Lani Allanson At 15, she’s already getting noticed in talent contests
Her singing’s on the climb
Singer Lani Allanson was one of the stand-out personalities during the events for Miss Universe New Zealand 2012. Jack Yan talks to the fast-rising teenager on her influences and her future plans photographed by Nikita Brown
While the Miss Universe New Zealand 2012 pageant
has become known for its post-event controversy, during the week
of the finals, 15-year-old Lani Allanson was one of two memorable
musical personalities who emerged.
Allanson performed at a fashion show held at the Upper
Hutt Cosmopolitan Club and had such a stage presence, the audience
asked her to keep singing. Never mind about the real reason they
were there, to cheer on the contestants: Allanson stole the evening.
Jennifer Hamilton of Avidiva, the established three-girl group that
performed at the Club afterwards, remarked on Allanson’s voice,
one that still managed to shine despite using the PA system rather
than professional gear. Allanson’s strength in singing, and her
confidence, were of such a quality that it was easy to see her going
The Year 11 Heretaunga College student is naturally
creative, having sung and danced from an early age. I love
music, she tells Lucire. I took lots of different courses
in the performing arts.
I used to be a tap-dancer, but we moved out here
[from Johnsonville] and no one did that style of tap. She
had also taken modern jazz lessons as well as drama classes, and
presently enjoying learning graphic design concepts at high school.
But a lack of mentors hasn’t held Allanson back from
her real passion of singing. I don’t do singing lessons, but
my teacher at school is guiding me.
Despite the seasoned-performer image at the Cosmopolitan
Club, Allanson admits to being shy, and expressed regret that she
had not made it on to New Zealand’s Got Talent, the local spin-off
of the British show. Upper Hutt I can win, but when I get
out of the area, I don’t. In Porirua, I never got to the finals,
she laments, but blames it on nerves and because I decided
to try things that didn’t work.
Locally, however, Allanson proves to be more of a natural
and, despite her shy nature, adopts a different persona on stage.
When I’m singing, I’m not myself, she says.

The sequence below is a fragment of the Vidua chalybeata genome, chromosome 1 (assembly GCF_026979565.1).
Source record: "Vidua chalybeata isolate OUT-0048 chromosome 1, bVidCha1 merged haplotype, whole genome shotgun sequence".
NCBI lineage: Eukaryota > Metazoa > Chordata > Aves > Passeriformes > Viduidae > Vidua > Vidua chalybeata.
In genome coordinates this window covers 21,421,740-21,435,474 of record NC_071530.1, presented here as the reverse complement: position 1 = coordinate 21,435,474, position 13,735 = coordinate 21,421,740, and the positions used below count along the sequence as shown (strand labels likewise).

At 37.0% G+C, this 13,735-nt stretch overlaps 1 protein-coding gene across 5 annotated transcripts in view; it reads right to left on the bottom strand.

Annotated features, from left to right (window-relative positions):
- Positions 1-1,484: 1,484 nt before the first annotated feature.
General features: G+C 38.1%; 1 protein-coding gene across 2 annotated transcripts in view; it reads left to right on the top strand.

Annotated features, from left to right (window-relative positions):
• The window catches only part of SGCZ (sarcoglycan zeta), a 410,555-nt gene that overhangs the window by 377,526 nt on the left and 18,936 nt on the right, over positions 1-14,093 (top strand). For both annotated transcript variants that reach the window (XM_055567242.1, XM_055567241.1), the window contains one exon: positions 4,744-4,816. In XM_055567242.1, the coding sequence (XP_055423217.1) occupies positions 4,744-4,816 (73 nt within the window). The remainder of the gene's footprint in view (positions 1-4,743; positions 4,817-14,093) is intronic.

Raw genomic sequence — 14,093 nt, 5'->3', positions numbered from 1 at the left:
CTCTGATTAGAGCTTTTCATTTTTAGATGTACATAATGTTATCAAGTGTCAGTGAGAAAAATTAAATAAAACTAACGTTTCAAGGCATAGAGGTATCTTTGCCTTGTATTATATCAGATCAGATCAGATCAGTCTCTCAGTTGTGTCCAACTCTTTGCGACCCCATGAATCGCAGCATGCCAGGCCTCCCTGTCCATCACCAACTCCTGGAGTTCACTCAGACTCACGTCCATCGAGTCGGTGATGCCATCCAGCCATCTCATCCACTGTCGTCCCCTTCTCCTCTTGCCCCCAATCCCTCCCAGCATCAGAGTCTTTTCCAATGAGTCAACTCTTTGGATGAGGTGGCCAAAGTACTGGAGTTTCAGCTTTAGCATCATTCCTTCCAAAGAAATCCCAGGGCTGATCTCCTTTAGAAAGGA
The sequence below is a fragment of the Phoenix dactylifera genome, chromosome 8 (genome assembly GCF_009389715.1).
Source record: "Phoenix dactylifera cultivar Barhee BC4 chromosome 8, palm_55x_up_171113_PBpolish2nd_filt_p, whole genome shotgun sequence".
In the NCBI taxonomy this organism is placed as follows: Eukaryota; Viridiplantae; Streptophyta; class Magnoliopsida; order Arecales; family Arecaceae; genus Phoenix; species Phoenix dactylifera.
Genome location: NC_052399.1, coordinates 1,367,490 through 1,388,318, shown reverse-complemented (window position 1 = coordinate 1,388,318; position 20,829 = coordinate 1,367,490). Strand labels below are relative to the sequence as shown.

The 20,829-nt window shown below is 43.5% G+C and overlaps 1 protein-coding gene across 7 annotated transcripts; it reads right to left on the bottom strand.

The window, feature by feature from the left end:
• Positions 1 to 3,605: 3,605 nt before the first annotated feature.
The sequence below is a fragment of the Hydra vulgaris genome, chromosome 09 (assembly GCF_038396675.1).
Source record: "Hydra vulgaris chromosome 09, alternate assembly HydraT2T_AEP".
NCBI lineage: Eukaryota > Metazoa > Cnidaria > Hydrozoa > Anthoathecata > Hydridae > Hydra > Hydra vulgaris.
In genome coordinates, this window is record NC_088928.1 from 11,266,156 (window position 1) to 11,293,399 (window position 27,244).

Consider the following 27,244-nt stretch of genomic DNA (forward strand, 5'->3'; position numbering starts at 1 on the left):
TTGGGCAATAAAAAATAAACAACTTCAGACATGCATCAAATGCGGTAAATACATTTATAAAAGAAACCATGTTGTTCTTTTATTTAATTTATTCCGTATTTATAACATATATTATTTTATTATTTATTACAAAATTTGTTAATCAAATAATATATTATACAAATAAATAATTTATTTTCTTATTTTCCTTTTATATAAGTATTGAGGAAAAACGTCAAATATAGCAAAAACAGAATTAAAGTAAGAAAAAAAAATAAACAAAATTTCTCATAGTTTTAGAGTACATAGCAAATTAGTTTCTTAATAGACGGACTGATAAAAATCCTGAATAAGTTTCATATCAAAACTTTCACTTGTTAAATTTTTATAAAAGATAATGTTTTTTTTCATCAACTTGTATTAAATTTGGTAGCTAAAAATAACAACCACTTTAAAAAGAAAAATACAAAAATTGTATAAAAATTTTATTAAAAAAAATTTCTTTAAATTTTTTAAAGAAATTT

There is a good record locally: as a child, she entered the school talent quests successfully, aspiring to be Charli Delaney in Hi-5, who also tap-danced.
Once Allanson can conquer her nerves outside Upper Hutt, and refines her act, she is likely to do well—Lucire reminded her that even Elvis Presley had to struggle in his early days. In the meantime, however, she has won a competition at the Petone Workingmen’s Club, netting her a recording session with Smart Studio in Naenae and NZ$1,000. She intends taking up the session once she has written a song that she is happy with.
What if the song proves to be Allanson’s turning-point,
in the way That’s All Right proved for Presley? The
young singer is adamant she will remain grounded, aware of the difficulties
others in the field, such as Miley Cyrus, have faced. I’m
good at saying no, says Allanson, and my family is real
supportive. My friends and my parents watch us.
Her favourite songs include Hallelujah and
The Climb while her present influences include Etta
James and Amy Winehouse—both of whom suit the way Allanson’s voice
is developing. She also expresses a fondness for the 1980s and time
on YouTube is spent finding songs.
If her singing does not become a full-time vocation,
people will still hear Allanson’s voice. After high school, she
is considering signing up for Radio Broadcasting School, where I
can talk a lot, and people can’t see you. Nevertheless, we
foresee greater things for her—the $1,000 prize is only a start. •
Locally, however, Allanson proves to be more of a natural and, despite her shy nature, adopts a different persona on stage. ‘When I’m singing, I’m not myself’
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